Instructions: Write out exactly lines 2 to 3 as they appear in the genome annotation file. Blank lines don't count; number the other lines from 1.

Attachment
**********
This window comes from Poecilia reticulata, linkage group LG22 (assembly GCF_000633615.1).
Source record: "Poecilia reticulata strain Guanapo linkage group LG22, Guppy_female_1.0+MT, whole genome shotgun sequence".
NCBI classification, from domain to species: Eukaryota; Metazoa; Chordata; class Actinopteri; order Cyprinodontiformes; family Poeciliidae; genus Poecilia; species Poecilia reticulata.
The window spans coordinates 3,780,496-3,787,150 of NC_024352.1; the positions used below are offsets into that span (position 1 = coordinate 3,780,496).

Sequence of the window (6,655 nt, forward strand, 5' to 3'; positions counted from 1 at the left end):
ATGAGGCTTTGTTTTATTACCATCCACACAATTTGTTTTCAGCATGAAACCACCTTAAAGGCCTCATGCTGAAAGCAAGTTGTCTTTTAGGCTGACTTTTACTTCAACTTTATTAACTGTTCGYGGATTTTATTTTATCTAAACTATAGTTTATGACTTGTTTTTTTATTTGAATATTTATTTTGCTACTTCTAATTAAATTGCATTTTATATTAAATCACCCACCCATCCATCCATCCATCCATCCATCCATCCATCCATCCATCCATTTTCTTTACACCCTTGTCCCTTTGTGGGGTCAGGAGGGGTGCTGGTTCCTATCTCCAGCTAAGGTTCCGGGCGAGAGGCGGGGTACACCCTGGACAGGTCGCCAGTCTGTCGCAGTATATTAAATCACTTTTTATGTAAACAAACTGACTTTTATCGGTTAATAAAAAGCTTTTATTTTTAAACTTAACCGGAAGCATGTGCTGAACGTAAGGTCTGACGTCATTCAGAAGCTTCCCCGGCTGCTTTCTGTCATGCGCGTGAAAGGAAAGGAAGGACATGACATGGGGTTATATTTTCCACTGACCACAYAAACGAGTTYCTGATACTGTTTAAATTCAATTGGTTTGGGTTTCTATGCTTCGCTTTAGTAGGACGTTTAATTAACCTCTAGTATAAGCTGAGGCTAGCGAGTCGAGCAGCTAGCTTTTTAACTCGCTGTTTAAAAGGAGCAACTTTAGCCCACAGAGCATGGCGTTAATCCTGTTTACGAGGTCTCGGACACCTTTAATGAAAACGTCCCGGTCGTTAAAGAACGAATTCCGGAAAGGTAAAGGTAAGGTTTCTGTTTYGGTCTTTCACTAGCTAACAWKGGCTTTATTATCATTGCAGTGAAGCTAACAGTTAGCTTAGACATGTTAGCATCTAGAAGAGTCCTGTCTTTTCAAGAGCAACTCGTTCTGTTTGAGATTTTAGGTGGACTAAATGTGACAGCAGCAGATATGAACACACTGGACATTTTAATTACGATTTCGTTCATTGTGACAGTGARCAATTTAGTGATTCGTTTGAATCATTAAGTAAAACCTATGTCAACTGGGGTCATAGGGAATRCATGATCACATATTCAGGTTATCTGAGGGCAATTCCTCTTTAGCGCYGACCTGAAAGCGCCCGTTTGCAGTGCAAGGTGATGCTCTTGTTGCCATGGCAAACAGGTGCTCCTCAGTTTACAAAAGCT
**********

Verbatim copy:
Source record: "Poecilia reticulata strain Guanapo linkage group LG22, Guppy_female_1.0+MT, whole genome shotgun sequence".
NCBI classification, from domain to species: Eukaryota; Metazoa; Chordata; class Actinopteri; order Cyprinodontiformes; family Poeciliidae; genus Poecilia; species Poecilia reticulata.